One of my most heavily utilized strategies is constant accessibility to smart snacks. Throughout my education and career, I have worked in environments with limited time to eat, limited access to the foods I want to eat, and in positions with very unpredictable days. Throughout all of these environments, my constant access to smart snacks is what helped me maintain my goals. Snacks will of course vary based on your individual goals, but many of the following items are ideal for use.
If you looked in my briefcase, gym bag and office drawers, you will find the following:
– A shaker bottle with my ‘Daily Whey’ protein powder ready to scoop and serve
– An apple pie or chocolate chip cookie dough Quest Bar
– A jar of Smucker’s Natural Creamy Peanut Butter
– A light string cheese (I prefer Jalapeno)
– Two rice cakes
– A ziploc bag of almonds, walnuts or peanuts
– A small organic apple
– Two small clementine’s
– A bag of baby carrots
– A 6oz container of plain greek yogurt
– Two hardboiled eggs
– A simple granola or fruit and nut bar
– Kashi Bar
– Lara Bar
– Kind Bar
– Bear Naked Granola Bar
– Homemade Granola Bars
All of these items are quick, convenient, easy to eat, easy to store, and most importantly delicious! There are many other options that exist, but I find that these key items cover my bases. If I am on the go, I can select any one of these items to eat in less than 1 minute. I choose what I eat based on the type of activity I will perform. If I am stuck without food and will be sedentary, my need for carbohydrates is only for mental function. With those needs in mind, the combination of an apple and a light string cheese provides some much needed brain power, along with some protein and a couple vitamins and minerals worth mentioning. I will openly admit my briefcase always has a couple scoops of protein and a quest bar in it. This isn’t because I affiliate with the common misconception that I will wither away without a steady stream of protein; it’s because they are simply formulated and versatile products with a reasonable shelf life, and they store at room temperature. These items allow me to fulfill my protein requirements, and they leave me satisfied when I need a meal and can’t readily access anything. These items have saved me on numerous occasions, and are a fundamental reason for my ability to never get stuck.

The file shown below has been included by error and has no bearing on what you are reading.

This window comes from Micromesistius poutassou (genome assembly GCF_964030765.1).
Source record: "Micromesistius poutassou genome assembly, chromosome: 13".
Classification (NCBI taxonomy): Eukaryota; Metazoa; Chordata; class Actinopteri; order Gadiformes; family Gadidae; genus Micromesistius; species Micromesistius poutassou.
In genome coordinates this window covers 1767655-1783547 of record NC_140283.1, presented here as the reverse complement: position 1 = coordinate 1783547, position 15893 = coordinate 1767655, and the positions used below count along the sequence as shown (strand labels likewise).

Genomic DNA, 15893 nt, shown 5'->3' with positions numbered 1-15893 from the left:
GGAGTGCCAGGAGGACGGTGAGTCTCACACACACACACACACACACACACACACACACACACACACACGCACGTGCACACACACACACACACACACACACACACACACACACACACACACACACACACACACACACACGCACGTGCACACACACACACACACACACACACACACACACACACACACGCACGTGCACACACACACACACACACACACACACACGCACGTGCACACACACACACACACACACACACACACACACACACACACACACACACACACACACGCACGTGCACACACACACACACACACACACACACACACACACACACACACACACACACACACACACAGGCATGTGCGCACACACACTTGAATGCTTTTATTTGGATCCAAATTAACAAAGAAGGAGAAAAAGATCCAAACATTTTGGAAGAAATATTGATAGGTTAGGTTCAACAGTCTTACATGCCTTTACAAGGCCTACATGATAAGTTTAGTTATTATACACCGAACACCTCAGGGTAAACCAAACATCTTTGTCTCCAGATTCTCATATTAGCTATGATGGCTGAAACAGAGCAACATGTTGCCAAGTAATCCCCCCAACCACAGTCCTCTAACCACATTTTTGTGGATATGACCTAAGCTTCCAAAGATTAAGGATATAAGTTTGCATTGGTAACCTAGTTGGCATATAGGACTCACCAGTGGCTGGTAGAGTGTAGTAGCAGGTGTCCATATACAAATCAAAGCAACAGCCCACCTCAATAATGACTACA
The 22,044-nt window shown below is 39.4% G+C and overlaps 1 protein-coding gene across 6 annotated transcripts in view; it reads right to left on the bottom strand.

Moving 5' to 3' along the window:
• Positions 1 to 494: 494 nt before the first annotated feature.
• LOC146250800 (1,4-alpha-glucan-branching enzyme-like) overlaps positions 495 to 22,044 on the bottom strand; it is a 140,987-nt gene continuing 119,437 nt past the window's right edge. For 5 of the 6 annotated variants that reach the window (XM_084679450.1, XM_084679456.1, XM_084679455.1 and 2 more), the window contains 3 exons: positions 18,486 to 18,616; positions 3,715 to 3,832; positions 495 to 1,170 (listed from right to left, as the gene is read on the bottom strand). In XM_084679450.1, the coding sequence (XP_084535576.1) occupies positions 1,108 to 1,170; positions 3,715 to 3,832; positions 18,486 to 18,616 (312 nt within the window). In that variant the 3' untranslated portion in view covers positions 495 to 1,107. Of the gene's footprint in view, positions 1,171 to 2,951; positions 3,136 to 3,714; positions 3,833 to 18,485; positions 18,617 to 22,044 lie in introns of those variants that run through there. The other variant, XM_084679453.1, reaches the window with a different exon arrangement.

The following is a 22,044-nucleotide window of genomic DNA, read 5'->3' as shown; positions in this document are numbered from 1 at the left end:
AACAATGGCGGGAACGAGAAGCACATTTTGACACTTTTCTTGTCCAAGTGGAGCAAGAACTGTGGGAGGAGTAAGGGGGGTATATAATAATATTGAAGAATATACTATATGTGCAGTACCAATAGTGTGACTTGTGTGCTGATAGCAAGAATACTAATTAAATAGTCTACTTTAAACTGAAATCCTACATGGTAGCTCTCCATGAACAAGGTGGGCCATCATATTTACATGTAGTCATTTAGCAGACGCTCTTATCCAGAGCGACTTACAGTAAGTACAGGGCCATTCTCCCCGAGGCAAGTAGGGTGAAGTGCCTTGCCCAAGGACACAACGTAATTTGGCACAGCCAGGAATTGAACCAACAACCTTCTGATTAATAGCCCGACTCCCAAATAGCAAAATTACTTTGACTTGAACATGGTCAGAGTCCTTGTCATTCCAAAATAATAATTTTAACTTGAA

The snacks above are designed for someone trying to prevent a bad decision. I find these helpful when I don’t have time to sit and eat a formal lunch. With the list above I can still get fruit, vegetables, nuts, and protein sources. But what about real food? Another component of never getting stuck is having access to real food.
To ensure access to proper meals, I am a supporter of the assembly line cooking method. It is an efficient way to prepare meals in advance, so you always have delicious and nutritious meals ready to go.
Some of the key components include:
Chicken, Beef, Pork and Fish can all be baked at the same temperature (350 degrees F), as well as grilled or sautéed. With this in mind prepare all your meats for the week in one hour.
– Take cuts of each meat and season as you please. Place in oven in different pans.
– Fish takes 25-30min, steak takes 30min, pork takes 35min, and chicken takes 40 minutes. In less than one hour you have a variety of meats prepared for the week, 90 seconds of microwaving away from the plate.
Rice, quinoa, couscous, pasta and potato all have similar carbohydrate profiles, which means equal servings can be swapped out evenly (½ cup-1 cup). Cook a blend of these with vegetables added and spice as you please when the meat is cooking so you always have some ready.
“Steamfresh” Vegetables: The frozen food section has gotten a make-over recently. Now, you are only 5 minutes away from 2.5 cup of fresh-steamed anything. The vegetables are an easy side to a pre-cooked meat, and provide plenty of micronutrients and fiber to keep your body running properly.
With these options you will always have access to nutritious meals, making pick-up and delivery less tempting and obsolete. Pair it with some smart snacks and you will maintain a successful healthy lifestyle plan regardless of your schedule.
This post was contributed by Andrew M. Wade, RDN, LDN. Andrew is a Registered Dietitian with Case Specific Nutrition.